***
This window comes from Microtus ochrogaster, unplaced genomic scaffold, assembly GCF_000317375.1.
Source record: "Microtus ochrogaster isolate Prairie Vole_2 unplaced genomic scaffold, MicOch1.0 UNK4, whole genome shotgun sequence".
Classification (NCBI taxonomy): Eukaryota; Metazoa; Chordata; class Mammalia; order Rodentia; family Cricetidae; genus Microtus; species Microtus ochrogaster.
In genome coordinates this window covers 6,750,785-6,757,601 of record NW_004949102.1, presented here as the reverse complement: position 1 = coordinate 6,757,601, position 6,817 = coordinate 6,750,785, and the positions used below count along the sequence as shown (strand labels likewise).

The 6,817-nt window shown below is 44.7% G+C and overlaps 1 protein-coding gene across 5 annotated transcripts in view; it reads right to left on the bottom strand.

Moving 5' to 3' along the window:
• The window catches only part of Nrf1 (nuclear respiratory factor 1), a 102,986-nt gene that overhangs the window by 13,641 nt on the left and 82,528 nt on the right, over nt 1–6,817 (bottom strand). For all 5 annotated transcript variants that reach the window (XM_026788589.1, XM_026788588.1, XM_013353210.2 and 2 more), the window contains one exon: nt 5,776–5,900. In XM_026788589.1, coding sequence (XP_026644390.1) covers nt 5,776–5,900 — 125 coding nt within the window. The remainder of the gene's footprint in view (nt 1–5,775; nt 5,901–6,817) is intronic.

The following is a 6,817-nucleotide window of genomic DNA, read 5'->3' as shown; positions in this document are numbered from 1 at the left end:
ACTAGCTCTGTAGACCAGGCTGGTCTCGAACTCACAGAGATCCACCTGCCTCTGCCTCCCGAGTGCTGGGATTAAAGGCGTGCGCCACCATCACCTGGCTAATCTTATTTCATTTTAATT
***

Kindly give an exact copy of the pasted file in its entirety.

This window comes from Microtus ochrogaster, unplaced genomic scaffold, assembly GCF_000317375.1.
Source record: "Microtus ochrogaster isolate Prairie Vole_2 unplaced genomic scaffold, MicOch1.0 UNK4, whole genome shotgun sequence".
Classification (NCBI taxonomy): Eukaryota; Metazoa; Chordata; class Mammalia; order Rodentia; family Cricetidae; genus Microtus; species Microtus ochrogaster.
In genome coordinates this window covers 6,750,785-6,757,601 of record NW_004949102.1, presented here as the reverse complement: position 1 = coordinate 6,757,601, position 6,817 = coordinate 6,750,785, and the positions used below count along the sequence as shown (strand labels likewise).

The 6,817-nt window shown below is 44.7% G+C and overlaps 1 protein-coding gene across 5 annotated transcripts in view; it reads right to left on the bottom strand.

Moving 5' to 3' along the window:
• The window catches only part of Nrf1 (nuclear respiratory factor 1), a 102,986-nt gene that overhangs the window by 13,641 nt on the left and 82,528 nt on the right, over nt 1–6,817 (bottom strand). For all 5 annotated transcript variants that reach the window (XM_026788589.1, XM_026788588.1, XM_013353210.2 and 2 more), the window contains one exon: nt 5,776–5,900. In XM_026788589.1, coding sequence (XP_026644390.1) covers nt 5,776–5,900 — 125 coding nt within the window. The remainder of the gene's footprint in view (nt 1–5,775; nt 5,901–6,817) is intronic.

The following is a 6,817-nucleotide window of genomic DNA, read 5'->3' as shown; positions in this document are numbered from 1 at the left end:
ACTAGCTCTGTAGACCAGGCTGGTCTCGAACTCACAGAGATCCACCTGCCTCTGCCTCCCGAGTGCTGGGATTAAAGGCGTGCGCCACCATCACCTGGCTAATCTTATTTCATTTTAATT